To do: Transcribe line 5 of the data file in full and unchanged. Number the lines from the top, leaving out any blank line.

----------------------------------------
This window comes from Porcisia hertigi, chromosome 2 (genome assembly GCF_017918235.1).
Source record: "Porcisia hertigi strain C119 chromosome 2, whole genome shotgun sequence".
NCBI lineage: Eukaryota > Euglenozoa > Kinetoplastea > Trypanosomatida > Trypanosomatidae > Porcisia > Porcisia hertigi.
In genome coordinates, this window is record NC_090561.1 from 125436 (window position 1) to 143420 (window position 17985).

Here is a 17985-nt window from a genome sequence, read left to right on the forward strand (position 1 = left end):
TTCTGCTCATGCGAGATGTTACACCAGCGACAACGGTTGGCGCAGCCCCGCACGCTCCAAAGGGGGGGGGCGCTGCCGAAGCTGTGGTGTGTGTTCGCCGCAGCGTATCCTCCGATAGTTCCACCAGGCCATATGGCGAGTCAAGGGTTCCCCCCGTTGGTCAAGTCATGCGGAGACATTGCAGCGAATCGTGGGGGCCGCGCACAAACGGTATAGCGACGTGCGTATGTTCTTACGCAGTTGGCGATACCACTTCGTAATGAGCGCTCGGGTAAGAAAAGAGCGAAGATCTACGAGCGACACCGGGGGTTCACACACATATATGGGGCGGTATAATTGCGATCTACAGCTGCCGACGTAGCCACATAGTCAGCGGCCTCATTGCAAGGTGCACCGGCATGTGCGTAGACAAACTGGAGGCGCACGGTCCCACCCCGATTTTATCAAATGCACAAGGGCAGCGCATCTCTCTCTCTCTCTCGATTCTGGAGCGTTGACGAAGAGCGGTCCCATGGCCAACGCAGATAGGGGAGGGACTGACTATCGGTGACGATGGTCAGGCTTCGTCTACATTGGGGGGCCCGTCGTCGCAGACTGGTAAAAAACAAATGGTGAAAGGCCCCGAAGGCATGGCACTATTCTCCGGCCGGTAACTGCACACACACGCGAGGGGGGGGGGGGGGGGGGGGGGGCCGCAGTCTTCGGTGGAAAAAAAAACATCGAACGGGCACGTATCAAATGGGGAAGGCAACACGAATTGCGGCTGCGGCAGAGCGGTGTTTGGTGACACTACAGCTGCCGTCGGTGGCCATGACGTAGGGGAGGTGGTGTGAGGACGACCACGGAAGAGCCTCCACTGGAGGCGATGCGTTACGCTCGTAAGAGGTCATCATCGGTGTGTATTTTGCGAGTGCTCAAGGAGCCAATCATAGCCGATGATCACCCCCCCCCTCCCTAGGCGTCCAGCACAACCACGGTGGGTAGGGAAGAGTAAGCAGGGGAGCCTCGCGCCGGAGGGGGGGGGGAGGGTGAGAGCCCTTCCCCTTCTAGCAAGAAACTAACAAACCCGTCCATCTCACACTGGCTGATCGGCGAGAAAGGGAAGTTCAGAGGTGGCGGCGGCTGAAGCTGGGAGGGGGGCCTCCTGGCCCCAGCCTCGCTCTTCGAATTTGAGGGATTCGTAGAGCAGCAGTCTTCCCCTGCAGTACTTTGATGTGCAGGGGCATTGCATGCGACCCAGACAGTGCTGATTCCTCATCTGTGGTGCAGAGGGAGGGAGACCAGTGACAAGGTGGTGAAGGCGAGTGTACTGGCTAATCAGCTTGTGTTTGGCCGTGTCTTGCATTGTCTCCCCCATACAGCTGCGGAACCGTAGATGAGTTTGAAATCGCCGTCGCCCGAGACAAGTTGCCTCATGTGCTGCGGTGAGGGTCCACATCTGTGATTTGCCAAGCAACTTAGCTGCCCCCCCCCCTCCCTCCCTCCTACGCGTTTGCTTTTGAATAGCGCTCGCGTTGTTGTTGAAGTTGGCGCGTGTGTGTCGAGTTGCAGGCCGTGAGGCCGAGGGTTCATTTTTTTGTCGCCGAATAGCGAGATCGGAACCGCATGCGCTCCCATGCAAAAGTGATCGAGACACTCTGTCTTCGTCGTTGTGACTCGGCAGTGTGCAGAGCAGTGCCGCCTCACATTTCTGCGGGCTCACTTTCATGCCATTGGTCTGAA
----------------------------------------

Here is a 17985-nt window from a genome sequence, read left to right on the forward strand (position 1 = left end):